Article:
• 30. Dbpedia (even more data) <ul><li>owl:sameAs </li></ul><ul><li>Rdfabout: The 2000 U.S. Census http://www.rdfabout.com/rdf/usgov/geo/us/fl/counties/volusia_county/daytona_beach </li></ul><ul><li>GeoNames http://sws.geonames.org/4152872/ </li></ul><ul><li>Freebase fbase:Daytona Beach, Florida </li></ul>1/15/2010 Big Heads briefing
  • 31. Interesting Questions <ul><li>There are hundreds, if not thousands of people tracking down place names in Wikipedia and making sure they are normalized and geo-referenced. </li></ul><ul><li>Is this crowd-sourced, Wikipedia data ‘authoritative’? </li></ul><ul><li>Is it ‘good enough’? </li></ul><ul><li>How different is this from the strategy that’s used for NACO? </li></ul>1/15/2010 Big Heads briefing
  • 32. More Questions <ul><li>Chronicling America’s data for the Daytona Beach Daily News references Dbpedia but there’s no corresponding reference to Chronicling America data in Dbpedia, even though there’s a ‘place’ where it could be referenced. </li></ul><ul><li>How do we make sure that happens? </li></ul><ul><li>Where’s the library data anyway? </li></ul>1/15/2010 Big Heads briefing
  • 33. Even More Questions <ul><li>DBpedia uses it’s own vocabulary for many statements, chooses to use skos:subject instead of dc:subject, foaf:name instead of dc:title. </li></ul><ul><li>Was there a specific reason for this choice? </li></ul><ul><li>Would there be value for us if they used more RDA properties instead? </li></ul>1/15/2010 Big Heads briefing
  • 34. How Do We Get From Here to There? <ul><li>Work with vendors to shift from MARC to RDA; from records to statements </li></ul><ul><li>Focus community effort on solid innovation rather than incremental shifts </li></ul><ul><li>Worry less about the costs of moving forward, and more about the costs of stasis </li></ul><ul><li>Support open sharing of library data! </li></ul>1/15/2010 Big Heads briefing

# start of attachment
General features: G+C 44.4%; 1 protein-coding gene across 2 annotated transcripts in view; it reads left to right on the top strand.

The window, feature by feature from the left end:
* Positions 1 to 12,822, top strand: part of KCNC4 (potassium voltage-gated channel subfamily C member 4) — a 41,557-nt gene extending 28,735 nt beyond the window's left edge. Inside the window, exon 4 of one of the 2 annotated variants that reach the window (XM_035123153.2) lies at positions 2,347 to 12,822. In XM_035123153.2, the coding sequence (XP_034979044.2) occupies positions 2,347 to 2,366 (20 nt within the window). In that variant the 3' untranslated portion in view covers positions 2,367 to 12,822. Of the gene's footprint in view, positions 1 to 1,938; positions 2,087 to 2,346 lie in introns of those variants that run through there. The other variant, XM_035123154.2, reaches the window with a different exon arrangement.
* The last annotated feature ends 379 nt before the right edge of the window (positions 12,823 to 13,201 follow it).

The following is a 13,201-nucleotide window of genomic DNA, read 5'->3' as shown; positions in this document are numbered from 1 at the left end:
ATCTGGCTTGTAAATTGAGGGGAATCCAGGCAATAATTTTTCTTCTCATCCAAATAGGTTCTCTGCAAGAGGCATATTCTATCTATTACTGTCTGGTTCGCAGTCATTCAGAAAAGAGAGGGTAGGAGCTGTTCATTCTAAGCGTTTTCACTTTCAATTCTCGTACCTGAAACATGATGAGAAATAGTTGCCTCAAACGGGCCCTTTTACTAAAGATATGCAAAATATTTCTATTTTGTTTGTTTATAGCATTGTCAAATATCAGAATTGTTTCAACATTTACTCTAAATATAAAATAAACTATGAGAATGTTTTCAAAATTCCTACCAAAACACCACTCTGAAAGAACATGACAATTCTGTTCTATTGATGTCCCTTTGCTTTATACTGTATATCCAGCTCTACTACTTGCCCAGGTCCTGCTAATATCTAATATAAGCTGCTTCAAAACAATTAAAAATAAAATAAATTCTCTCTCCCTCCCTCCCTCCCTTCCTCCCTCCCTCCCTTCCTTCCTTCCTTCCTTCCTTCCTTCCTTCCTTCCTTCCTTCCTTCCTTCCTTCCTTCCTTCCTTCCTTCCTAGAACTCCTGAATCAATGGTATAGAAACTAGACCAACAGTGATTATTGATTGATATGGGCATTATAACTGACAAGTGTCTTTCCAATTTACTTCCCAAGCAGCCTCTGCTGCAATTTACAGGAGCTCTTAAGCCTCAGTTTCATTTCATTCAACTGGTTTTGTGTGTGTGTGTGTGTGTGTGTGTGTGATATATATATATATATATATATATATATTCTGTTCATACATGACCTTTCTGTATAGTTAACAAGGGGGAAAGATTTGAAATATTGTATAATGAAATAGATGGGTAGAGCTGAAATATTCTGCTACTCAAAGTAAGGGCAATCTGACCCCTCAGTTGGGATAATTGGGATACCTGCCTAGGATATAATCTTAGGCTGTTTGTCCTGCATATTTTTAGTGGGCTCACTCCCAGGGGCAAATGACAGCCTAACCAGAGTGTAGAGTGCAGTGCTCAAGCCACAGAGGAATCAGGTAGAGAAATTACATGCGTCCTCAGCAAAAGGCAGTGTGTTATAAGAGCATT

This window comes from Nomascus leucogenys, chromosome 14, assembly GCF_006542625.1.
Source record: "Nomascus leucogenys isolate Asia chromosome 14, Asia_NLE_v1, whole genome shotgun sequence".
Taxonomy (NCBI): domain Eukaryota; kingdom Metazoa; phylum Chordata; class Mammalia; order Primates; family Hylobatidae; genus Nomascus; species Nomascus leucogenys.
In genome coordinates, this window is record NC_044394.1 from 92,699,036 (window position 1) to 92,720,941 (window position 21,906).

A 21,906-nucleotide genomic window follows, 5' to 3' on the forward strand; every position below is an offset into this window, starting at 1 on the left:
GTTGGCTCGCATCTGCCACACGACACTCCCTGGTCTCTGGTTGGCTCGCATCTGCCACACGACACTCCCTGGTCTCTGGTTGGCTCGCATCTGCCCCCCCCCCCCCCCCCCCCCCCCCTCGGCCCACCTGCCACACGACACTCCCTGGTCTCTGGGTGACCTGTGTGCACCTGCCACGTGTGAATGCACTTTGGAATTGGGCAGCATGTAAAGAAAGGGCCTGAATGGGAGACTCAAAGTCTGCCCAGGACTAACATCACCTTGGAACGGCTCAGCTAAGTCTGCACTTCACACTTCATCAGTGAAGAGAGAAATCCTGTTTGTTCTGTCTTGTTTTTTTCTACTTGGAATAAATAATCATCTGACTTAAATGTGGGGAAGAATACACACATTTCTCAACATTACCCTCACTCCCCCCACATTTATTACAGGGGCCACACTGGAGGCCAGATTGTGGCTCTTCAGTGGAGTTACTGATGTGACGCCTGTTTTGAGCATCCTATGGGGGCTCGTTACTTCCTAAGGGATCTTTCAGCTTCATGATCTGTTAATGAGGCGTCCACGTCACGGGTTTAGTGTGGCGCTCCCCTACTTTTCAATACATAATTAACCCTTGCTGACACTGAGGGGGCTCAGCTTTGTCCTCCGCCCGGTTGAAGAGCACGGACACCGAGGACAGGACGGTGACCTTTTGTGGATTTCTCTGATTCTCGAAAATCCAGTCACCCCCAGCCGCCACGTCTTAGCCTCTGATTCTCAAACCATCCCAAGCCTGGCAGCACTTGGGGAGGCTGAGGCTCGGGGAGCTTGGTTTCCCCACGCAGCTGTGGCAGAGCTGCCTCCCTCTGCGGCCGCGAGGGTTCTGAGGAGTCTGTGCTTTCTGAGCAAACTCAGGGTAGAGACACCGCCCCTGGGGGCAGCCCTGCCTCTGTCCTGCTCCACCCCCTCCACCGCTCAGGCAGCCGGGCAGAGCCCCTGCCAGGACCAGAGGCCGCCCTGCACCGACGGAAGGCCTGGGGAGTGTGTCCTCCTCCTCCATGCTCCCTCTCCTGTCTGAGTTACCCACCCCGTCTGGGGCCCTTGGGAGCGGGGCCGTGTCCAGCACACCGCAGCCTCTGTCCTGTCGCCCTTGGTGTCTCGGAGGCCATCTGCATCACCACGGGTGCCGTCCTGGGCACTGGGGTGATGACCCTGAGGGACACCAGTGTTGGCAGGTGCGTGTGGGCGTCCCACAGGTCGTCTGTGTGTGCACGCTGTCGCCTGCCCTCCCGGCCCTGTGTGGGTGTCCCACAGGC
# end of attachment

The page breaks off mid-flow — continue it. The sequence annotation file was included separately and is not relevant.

• 35. The Elephants in the Room <ul><li>Record “ownership” as OCLC is attempting to enforce will not help libraries as they attempt to move forward </li></ul><ul><li>OCLC’s membership must reinforce an open model of record use and re-use, lest necessary innovation be stifled </li></ul><ul><li>LC’s R2 report recommends a backward facing strategy </li></ul><ul><ul><li>Given LC’s well-known (and well-respected) record for innovation, why is cataloging data exempt from consideration? </li></ul></ul>1/15/2010 Big Heads briefing
  • 36. What RDA Vocabularies Bring to the Table <ul><li>Readiness for participation in the open data world </li></ul><ul><li>Potential for automating more data capture to enrich library data without using expensive human resources, and sharing without artificial boundaries </li></ul><ul><li>Improved &quot;marketing&quot; of our collections (particularly digital and special collections) beyond the library world </li></ul>1/15/2010 Big Heads briefing
  • 37. Thank You! <ul><li>Questions? Comments? </li></ul><ul><li>Contact: </li></ul><ul><ul><li>[email_address] </li></ul></ul><ul><ul><li>[email_address] </li></ul></ul>1/15/2010 Big Heads briefing